So to whoever is the revisionist out there, I don't know where you would get the facts. That is the legacy of the Marcos regime. This is what the data says.

An NGO Delivers a 1000% Increase in Income for Poor Workers

And they don't use aid. says Michael Clemens.
CITA is a matchmaker between farms and seasonal agricultural workers. The farms are in the United States; almost all of the workers are in Mexico. CITA brings them together and unleashes the vast economic power of labor mobility for development. 
I don’t use the word ‘vast’ lightly. CITA helps hard-working Mexican laborers legally raise their earnings by roughly 1,000%. (In Mexico they can make about US$10 per day; on U.S. farms they earn US$10 per hour.) There is no aid project I know of that can do that—not even close—in Mexico or anywhere else in the developing world.

Tuesday, September 18, 2012

What Do the Poor Say They Need?

As the Millenium Development Goals draw to a close on 2015, what should be the next set of global goals? Leo and Hoan Tram "ask" households of poor nations what they think in this paper. As I've not enough time to read the whole thing, I'll just present one of their more striking figures.

In sum, it's income. People say they need more of jobs, a stable source of income, and youth employment.

Not for the Philippines though, where people say they need governance.

UPDATE: Note what Jason Kerwin says on the comments below. For the Philippines, I may have erroneously said governance, when it seems like it is economy.

Hat tip to former boss, @mclem on twitter.

Saturday, September 15, 2012

A Gift of Time

What would people do if they were permanently and randomly given more hours in a day? Sleep? Work? Eat more? In A Gift of Time, Dan Hamermesh (aka "the Hammer") and coauthors take advantage of a natural experiment from Japan and Korea, exploiting the lowering of legislated working hours from 48 hours per week to 40, and 44 to 40 respectively. This allows them to figure out what people do with more time in their hands:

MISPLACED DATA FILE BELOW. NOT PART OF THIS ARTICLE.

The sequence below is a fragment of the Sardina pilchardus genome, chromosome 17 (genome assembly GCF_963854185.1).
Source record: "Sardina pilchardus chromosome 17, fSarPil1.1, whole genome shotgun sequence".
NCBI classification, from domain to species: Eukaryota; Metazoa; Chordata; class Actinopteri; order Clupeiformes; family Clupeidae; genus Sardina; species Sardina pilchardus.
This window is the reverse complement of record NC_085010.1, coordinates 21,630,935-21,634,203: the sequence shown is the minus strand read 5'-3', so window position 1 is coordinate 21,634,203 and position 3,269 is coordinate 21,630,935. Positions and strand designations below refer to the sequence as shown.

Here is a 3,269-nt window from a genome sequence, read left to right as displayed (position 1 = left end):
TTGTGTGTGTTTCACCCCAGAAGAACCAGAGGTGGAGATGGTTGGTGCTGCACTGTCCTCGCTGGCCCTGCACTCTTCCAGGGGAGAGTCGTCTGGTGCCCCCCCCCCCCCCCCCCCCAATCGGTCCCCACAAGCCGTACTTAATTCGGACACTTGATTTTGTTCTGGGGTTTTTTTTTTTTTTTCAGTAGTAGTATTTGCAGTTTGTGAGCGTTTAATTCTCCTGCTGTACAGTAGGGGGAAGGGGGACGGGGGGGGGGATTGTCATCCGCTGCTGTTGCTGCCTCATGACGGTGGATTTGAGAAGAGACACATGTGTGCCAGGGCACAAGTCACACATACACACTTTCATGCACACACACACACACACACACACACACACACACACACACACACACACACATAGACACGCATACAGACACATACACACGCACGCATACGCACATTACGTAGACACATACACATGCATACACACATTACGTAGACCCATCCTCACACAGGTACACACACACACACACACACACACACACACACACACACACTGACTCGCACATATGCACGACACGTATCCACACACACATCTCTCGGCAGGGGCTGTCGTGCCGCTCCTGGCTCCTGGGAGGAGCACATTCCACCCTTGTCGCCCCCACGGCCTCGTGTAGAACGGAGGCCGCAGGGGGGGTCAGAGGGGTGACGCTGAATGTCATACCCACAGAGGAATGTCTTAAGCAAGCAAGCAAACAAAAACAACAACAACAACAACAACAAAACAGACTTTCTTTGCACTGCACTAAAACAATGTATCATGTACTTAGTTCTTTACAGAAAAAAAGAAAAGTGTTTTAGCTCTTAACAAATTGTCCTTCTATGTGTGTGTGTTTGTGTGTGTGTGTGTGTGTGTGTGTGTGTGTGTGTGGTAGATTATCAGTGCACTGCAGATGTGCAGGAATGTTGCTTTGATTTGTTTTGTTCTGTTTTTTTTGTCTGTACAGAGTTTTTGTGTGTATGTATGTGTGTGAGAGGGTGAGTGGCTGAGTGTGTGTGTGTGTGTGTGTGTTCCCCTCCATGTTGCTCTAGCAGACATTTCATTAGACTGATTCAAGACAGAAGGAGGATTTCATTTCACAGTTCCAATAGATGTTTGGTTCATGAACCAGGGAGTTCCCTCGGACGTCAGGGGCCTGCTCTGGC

Using time-diaries from before and after these shocks, we predict the likelihood that an individual would have been affected by the reform. The direct effect on a newly-constrained worker was a substantial reduction in market time, with the freed-up time reallocated mostly to leisure and personal maintenance, and very slightly to household production.
It's one of the more entertaining presentations I've attended recently. Some of the interesting findings suggest that people watched more TV during weekends (obvious), while men spent more time grooming (at which point a Korean in the audience blurted "That totally makes sense!"). Reduction of market work hours resulted in increased leisure in Japan, while spousal non-work spillovers were minimal.

The policy was intended to combat over-working. At the end of the day, the big question of course is, are these people happier?

Thursday, September 13, 2012

On Over-encouraging Return Migrants to Be Entrepreneurs

From the latest report by the Secretary of Labor and Employment. For some time now, DOLE has been touting their P2 billion peso reintegration fund for migrants to encourage them to be entrepreneurs.